Puppy Growling

April 11, 2023

By: Kristyn Savage, PhD, CAAB, BCBA-D
puppy growling - tug of war

Growling and vocalizing are one of the many ways puppies communicate. It can be challenging for owners to decode their puppy’s growl. Although knowing what a puppy is trying to say is never 100% foolproof, I rely on context, the immediate environment, and other correlated messages to tell me what a puppy’s growl is communicating.

Growling During Play

Why does my puppy growl

Most of the time, when puppies growl, it is appropriate and a form of play. Growling is often accompanied by play-biting, chasing, and bounding with endless energy. Most puppy growling during play is perfectly appropriate, and it is common for puppies to growl when wrestling or playing tug of war. Growling in this context is correlated with bouncy behavior and is a signal to others to come to play. Sometimes, the play gets too intense and needs to be interrupted to prevent problem behaviors from developing. These times usually involve longer durations of overly physical play. A small 30-second cooldown is typically enough to keep puppy behavior in check! Puppies can go back to playing, growling, and bounding until another cooldown period is deemed necessary by an owner.

Growling When Picked Up or Moved

It is normal for puppies to be wiggly and even grunt a bit when picked up. They may lick and start play-biting during the exchange. One form of puppy growling concerning me as a Certified Applied Animal Behaviorist is stiffening and growling as a puppy is picked up. This type of growling needs an intervention.

I recommend having the puppy drag a leash indoors and putting a training plan in place. The training plan involves having an adult owner pick up the puppy 15-20 times daily. When the puppy is picked up, they are immediately fed a treat and back down. Every so often, approximately every third time, the same exercise is done, except the puppy is held longer, lengthening their duration. Treats are continuously fed throughout. This is repeated for 7-10 days. Then, assuming the growling is no longer occurring, exercises are introduced with other adults and responsible, known children over 10. Continue pairing any physical manipulation of the puppy’s body with a tasty treat.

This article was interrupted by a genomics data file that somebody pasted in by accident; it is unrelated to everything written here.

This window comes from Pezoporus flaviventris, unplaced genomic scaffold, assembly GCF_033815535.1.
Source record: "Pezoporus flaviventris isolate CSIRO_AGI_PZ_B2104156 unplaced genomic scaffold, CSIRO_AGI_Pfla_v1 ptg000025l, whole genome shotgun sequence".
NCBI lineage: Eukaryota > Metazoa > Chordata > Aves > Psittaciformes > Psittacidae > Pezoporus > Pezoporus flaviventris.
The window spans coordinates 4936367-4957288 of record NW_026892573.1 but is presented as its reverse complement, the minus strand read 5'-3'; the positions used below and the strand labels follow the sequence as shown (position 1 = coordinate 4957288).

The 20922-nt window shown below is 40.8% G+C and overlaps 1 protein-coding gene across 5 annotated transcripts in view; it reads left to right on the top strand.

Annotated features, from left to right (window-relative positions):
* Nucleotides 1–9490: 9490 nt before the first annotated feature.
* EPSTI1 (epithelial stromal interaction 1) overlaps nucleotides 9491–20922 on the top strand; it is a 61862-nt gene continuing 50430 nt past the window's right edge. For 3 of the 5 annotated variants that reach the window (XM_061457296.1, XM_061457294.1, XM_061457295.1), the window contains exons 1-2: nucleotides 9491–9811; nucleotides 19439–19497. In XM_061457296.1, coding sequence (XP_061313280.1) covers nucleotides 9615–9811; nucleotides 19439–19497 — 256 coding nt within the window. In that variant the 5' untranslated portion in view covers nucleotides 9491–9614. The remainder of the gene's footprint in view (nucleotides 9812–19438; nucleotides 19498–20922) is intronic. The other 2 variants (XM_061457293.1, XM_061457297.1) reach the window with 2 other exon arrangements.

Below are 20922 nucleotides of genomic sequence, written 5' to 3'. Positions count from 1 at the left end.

Similar exercises can be done if a puppy growls while nudging or moving. The puppy is allowed to get comfortable while resting, they are approached, gently nudged, immediately fed a treat, and the owner walks away. Again, the exercise is started with an adult owner while other adults are slowly incorporated once the puppy is no longer growling. And do not worry, growling will not be unintentionally rewarded—it is impossible to do with this exercise! 

Growling as Strangers Pass or Approach

Dog approaching another dog

Young puppies 8-16 weeks should wiggle with excitement when strangers pass nearby or approach to talk to them. Licking, biting, and jumping are all likely to soon ensue. A puppy’s behavior should reflect very friendly, and after the greeting, they may even start to bark for attention if they get ignored. This friendly greeting is typical puppy behavior. Letting out low growls as strangers pass, or approach is abnormal and should not be taken lightly. If a puppy growls at strangers as strangers attempt to greet them, it should serve as a call to action.

I recommend heavy socialization using classical conditioning. As strangers approach, handlers begin feeding the puppy tasty treats. Once the stranger is within reach and before any interaction, the stranger can be handed several treats. The stranger can then repeatedly feed the puppy one treat at a time. Instructing the stranger not to pet your puppy can be helpful as this can counteract your attempts to associate treats with new people positively. If handlers keep this up with 20 new people per week, that low growl will be turned into a wiggle in no time! 

While growling outside of play is abnormal puppy behavior, it does not mean a life sentence for a puppy. Although serious in nature, behavior can and will change with proper treatment! Early intervention is key, especially when it comes to severe puppy behavior.  In some cases, it is helpful to hire a professional to guide you through the appropriate steps. If owners find and use an excellent treatment plan, the puppy can lead a long, happy, and successful life in their forever home!